The authors of Children of the Flames chose to recount the story of Mengele and the twins in an interesting way. They got the stories from surviving twins who were the subjects of Mengele’s research and flip-flopped between the twins’ experiences and Mengele’s life story. Among the twins interviewed were a pair of male/female twins. The male half had been chosen to be the “twins father” because he had served in the Czechoslovakian army. He looked after all of the male twins. His sister was almost murdered, but was saved before she was sent to the gas chambers. The female twins in Mengele’s research did not have a “twins mother”. 

The authors include a lot of commentary from the “twins father”, as well as several other sets of the several thousand twins that Mengele used in his research. Of course, of all of those twins, only a few hundred survived the war. The authors also include photos as well as an afterword that updates readers on the twins.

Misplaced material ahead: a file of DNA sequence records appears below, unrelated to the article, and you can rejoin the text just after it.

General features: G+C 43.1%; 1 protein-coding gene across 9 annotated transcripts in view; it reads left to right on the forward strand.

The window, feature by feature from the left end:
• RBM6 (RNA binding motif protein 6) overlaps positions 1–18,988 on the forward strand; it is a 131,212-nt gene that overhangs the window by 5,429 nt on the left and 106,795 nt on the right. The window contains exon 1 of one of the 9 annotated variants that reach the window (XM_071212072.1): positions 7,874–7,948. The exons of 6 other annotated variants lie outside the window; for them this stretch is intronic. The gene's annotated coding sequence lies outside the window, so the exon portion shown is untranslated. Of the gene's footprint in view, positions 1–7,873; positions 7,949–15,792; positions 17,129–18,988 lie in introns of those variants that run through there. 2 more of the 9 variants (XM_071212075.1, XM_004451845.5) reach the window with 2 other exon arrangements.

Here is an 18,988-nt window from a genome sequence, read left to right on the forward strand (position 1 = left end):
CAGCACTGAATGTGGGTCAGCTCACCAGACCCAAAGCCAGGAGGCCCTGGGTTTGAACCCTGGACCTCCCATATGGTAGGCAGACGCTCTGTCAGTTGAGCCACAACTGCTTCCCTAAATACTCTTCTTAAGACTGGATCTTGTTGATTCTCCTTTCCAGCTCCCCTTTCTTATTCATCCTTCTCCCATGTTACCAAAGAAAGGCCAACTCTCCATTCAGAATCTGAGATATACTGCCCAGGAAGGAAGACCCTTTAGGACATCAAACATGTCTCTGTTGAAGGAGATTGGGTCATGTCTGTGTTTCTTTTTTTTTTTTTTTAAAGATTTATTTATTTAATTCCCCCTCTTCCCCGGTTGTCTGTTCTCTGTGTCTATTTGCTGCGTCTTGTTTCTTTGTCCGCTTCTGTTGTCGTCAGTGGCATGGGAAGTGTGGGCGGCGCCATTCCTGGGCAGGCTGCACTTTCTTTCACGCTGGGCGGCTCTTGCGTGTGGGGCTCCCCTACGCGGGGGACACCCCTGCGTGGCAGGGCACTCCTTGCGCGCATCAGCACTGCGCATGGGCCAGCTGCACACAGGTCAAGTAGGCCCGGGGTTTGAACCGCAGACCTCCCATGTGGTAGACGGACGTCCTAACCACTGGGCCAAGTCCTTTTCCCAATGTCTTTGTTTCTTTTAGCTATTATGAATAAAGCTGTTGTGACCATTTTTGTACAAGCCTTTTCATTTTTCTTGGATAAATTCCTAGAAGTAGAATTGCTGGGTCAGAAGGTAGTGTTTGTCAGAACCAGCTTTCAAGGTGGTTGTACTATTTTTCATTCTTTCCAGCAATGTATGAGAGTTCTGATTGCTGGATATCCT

One thing to know about this account is that it’s not entirely about the concentration camps. The authors don’t go into great detail about the experiments and they don’t dwell much on the concentration camp experience. Instead, they approach the story by describing how it was for the twins before and after the war as they interweave Mengele’s story.

My thoughts 

I found Children of the Flames fascinating. Josef Mengele was a horrible person, but he’s extremely interesting to read about. From this account, he comes across as deceptively charming and kindly, yet underneath that gentle exterior was a monster who killed and tortured people as if they were toys. As someone who has studied the social sciences, I find Mengele an extraordinary subject. He really is an example of a sociopath. The authors follow him from Germany to several countries in South America. They also offer information about his two wives, his son Rolf, and his nephew and former stepson, Karl Heinz.